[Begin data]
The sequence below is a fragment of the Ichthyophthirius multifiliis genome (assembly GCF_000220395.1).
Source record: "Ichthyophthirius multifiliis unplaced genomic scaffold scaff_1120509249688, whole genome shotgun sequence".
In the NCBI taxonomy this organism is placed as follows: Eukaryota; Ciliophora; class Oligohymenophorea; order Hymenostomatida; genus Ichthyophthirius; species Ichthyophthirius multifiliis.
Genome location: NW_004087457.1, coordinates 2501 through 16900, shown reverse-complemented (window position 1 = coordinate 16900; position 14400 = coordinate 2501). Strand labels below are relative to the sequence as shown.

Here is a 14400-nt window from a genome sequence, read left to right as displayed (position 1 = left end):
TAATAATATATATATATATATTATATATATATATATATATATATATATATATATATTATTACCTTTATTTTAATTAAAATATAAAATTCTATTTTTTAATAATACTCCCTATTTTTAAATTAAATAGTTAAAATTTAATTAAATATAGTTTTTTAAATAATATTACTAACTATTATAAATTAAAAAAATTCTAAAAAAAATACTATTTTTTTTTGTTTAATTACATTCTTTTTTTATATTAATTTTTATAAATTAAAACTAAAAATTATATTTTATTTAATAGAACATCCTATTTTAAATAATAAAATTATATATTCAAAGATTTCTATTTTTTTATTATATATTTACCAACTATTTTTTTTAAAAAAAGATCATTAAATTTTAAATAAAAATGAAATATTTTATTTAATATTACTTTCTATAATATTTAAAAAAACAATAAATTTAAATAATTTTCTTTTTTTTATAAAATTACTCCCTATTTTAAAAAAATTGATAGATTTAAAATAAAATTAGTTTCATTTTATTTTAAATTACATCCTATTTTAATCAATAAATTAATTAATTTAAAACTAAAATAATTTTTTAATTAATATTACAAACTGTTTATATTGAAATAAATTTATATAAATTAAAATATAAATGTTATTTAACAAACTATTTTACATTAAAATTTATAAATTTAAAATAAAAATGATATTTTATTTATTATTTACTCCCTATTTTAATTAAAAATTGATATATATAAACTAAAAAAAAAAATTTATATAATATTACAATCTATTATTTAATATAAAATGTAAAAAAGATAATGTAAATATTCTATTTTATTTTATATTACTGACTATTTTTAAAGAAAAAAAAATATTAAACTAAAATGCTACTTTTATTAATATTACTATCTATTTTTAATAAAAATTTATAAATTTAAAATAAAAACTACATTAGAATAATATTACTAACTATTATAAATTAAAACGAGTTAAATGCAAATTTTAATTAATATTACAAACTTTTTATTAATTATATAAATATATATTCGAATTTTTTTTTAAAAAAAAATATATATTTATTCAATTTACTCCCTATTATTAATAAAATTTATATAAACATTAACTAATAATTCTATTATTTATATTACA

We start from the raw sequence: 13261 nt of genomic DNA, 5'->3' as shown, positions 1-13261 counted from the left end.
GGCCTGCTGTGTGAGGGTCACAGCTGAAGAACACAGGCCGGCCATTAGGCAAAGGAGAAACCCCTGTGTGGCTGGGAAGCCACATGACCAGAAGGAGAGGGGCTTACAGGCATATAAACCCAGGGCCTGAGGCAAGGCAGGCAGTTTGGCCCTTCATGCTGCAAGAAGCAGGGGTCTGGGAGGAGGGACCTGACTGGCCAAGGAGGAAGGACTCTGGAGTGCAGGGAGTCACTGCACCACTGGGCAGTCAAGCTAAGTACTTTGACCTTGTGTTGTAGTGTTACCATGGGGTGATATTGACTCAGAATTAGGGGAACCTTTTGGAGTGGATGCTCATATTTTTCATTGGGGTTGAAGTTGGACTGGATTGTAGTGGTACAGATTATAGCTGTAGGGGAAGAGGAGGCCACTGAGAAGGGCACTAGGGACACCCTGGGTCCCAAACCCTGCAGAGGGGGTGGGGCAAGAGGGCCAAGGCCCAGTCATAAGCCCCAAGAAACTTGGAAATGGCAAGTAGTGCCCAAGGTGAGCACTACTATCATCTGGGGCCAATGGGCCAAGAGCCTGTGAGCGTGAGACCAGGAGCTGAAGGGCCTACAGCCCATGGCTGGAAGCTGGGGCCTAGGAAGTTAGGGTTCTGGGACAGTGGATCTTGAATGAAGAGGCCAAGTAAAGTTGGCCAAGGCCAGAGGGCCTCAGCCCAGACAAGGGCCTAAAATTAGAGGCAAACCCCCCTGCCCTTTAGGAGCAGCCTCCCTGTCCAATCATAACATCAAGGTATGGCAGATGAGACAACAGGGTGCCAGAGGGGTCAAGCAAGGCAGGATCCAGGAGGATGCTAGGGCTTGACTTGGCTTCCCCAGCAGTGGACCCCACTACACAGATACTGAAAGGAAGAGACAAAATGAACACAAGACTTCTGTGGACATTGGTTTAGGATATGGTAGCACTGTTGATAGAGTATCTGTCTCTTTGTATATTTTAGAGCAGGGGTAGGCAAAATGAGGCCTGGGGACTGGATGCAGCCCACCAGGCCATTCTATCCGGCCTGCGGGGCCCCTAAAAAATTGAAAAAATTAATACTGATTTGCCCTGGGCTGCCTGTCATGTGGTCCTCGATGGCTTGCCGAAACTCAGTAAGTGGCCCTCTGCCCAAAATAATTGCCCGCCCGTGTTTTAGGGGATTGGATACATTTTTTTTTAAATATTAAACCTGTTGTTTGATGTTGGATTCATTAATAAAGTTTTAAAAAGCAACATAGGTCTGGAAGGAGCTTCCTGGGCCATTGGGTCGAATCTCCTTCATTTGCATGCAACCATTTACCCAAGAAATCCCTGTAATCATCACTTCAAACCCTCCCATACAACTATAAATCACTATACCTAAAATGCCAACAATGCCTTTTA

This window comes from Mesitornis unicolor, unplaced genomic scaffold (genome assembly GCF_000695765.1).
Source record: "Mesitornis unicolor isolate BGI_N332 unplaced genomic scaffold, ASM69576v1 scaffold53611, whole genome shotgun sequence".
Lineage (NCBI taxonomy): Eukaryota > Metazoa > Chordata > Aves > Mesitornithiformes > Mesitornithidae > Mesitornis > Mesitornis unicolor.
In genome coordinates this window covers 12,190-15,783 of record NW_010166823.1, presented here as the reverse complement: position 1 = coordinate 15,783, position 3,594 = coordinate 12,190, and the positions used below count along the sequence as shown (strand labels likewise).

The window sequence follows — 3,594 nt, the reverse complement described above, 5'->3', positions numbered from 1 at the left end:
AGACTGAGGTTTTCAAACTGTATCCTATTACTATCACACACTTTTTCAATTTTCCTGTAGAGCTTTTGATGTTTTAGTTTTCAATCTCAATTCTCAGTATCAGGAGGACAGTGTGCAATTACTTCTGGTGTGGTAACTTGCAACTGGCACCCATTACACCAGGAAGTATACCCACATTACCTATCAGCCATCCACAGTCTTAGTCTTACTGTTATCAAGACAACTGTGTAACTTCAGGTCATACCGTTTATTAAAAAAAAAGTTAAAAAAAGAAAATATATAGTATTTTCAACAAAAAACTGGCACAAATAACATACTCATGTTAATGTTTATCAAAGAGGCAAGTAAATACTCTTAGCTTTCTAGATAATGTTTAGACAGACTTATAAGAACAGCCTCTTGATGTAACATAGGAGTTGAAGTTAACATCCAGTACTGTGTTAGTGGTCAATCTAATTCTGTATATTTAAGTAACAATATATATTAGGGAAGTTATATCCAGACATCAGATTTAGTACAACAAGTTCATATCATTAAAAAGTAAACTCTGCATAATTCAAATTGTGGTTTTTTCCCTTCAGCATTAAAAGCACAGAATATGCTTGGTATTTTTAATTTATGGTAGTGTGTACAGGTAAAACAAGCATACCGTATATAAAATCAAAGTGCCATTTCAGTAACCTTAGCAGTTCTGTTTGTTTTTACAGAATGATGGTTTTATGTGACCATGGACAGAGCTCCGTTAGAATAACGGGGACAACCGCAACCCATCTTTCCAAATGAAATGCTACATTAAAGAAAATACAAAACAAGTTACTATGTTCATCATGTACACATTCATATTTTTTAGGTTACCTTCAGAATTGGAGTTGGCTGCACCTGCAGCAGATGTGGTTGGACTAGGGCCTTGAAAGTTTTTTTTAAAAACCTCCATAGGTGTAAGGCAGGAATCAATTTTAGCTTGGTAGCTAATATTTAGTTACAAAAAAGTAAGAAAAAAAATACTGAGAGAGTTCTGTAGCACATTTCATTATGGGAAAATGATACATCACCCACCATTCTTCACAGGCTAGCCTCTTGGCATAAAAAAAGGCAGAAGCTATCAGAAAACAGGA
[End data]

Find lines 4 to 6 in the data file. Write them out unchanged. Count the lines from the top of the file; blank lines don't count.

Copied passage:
Genome location: NW_004087457.1, coordinates 2501 through 16900, shown reverse-complemented (window position 1 = coordinate 16900; position 14400 = coordinate 2501). Strand labels below are relative to the sequence as shown.

Here is a 14400-nt window from a genome sequence, read left to right as displayed (position 1 = left end):
TAATAATATATATATATATATTATATATATATATATATATATATATATATATATATTATTACCTTTATTTTAATTAAAATATAAAATTCTATTTTTTAATAATACTCCCTATTTTTAAATTAAATAGTTAAAATTTAATTAAATATAGTTTTTTAAATAATATTACTAACTATTATAAATTAAAAAAATTCTAAAAAAAATACTATTTTTTTTTGTTTAATTACATTCTTTTTTTATATTAATTTTTATAAATTAAAACTAAAAATTATATTTTATTTAATAGAACATCCTATTTTAAATAATAAAATTATATATTCAAAGATTTCTATTTTTTTATTATATATTTACCAACTATTTTTTTTAAAAAAAGATCATTAAATTTTAAATAAAAATGAAATATTTTATTTAATATTACTTTCTATAATATTTAAAAAAACAATAAATTTAAATAATTTTCTTTTTTTTATAAAATTACTCCCTATTTTAAAAAAATTGATAGATTTAAAATAAAATTAGTTTCATTTTATTTTAAATTACATCCTATTTTAATCAATAAATTAATTAATTTAAAACTAAAATAATTTTTTAATTAATATTACAAACTGTTTATATTGAAATAAATTTATATAAATTAAAATATAAATGTTATTTAACAAACTATTTTACATTAAAATTTATAAATTTAAAATAAAAATGATATTTTATTTATTATTTACTCCCTATTTTAATTAAAAATTGATATATATAAACTAAAAAAAAAAATTTATATAATATTACAATCTATTATTTAATATAAAATGTAAAAAAGATAATGTAAATATTCTATTTTATTTTATATTACTGACTATTTTTAAAGAAAAAAAAATATTAAACTAAAATGCTACTTTTATTAATATTACTATCTATTTTTAATAAAAATTTATAAATTTAAAATAAAAACTACATTAGAATAATATTACTAACTATTATAAATTAAAACGAGTTAAATGCAAATTTTAATTAATATTACAAACTTTTTATTAATTATATAAATATATATTCGAATTTTTTTTTAAAAAAAAATATATATTTATTCAATTTACTCCCTATTATTAATAAAATTTATATAAACATTAACTAATAATTCTATTATTTATATTACA